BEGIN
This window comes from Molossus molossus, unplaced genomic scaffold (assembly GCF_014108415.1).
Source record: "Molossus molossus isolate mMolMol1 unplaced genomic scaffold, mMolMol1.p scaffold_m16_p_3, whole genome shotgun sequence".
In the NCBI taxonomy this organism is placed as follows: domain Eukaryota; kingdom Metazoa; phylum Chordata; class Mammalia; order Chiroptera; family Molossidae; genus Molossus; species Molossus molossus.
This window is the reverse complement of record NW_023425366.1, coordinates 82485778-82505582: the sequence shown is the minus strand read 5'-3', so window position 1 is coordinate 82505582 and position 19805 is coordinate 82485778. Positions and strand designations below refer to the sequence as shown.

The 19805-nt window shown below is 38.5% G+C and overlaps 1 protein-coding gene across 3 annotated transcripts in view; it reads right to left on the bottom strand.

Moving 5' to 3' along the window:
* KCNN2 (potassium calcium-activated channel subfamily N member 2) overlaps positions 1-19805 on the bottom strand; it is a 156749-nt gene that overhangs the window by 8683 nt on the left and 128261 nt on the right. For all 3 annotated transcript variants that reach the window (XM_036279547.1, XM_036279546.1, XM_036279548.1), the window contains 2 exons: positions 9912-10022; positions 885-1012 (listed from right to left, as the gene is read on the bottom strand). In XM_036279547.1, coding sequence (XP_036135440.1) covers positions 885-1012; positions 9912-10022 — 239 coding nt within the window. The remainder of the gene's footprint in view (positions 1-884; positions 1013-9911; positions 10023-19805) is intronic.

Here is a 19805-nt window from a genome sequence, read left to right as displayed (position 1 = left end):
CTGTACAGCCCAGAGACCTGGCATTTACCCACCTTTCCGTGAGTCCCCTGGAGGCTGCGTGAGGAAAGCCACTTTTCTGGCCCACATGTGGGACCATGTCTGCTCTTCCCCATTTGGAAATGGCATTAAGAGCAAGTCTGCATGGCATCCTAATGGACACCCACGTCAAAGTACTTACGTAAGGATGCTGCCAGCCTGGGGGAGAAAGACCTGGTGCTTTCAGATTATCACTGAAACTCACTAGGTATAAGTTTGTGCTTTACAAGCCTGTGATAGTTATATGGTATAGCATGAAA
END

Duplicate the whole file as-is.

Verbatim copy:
This window comes from Molossus molossus, unplaced genomic scaffold (assembly GCF_014108415.1).
Source record: "Molossus molossus isolate mMolMol1 unplaced genomic scaffold, mMolMol1.p scaffold_m16_p_3, whole genome shotgun sequence".
In the NCBI taxonomy this organism is placed as follows: domain Eukaryota; kingdom Metazoa; phylum Chordata; class Mammalia; order Chiroptera; family Molossidae; genus Molossus; species Molossus molossus.
This window is the reverse complement of record NW_023425366.1, coordinates 82485778-82505582: the sequence shown is the minus strand read 5'-3', so window position 1 is coordinate 82505582 and position 19805 is coordinate 82485778. Positions and strand designations below refer to the sequence as shown.

The 19805-nt window shown below is 38.5% G+C and overlaps 1 protein-coding gene across 3 annotated transcripts in view; it reads right to left on the bottom strand.

Moving 5' to 3' along the window:
* KCNN2 (potassium calcium-activated channel subfamily N member 2) overlaps positions 1-19805 on the bottom strand; it is a 156749-nt gene that overhangs the window by 8683 nt on the left and 128261 nt on the right. For all 3 annotated transcript variants that reach the window (XM_036279547.1, XM_036279546.1, XM_036279548.1), the window contains 2 exons: positions 9912-10022; positions 885-1012 (listed from right to left, as the gene is read on the bottom strand). In XM_036279547.1, coding sequence (XP_036135440.1) covers positions 885-1012; positions 9912-10022 — 239 coding nt within the window. The remainder of the gene's footprint in view (positions 1-884; positions 1013-9911; positions 10023-19805) is intronic.

Here is a 19805-nt window from a genome sequence, read left to right as displayed (position 1 = left end):
CTGTACAGCCCAGAGACCTGGCATTTACCCACCTTTCCGTGAGTCCCCTGGAGGCTGCGTGAGGAAAGCCACTTTTCTGGCCCACATGTGGGACCATGTCTGCTCTTCCCCATTTGGAAATGGCATTAAGAGCAAGTCTGCATGGCATCCTAATGGACACCCACGTCAAAGTACTTACGTAAGGATGCTGCCAGCCTGGGGGAGAAAGACCTGGTGCTTTCAGATTATCACTGAAACTCACTAGGTATAAGTTTGTGCTTTACAAGCCTGTGATAGTTATATGGTATAGCATGAAA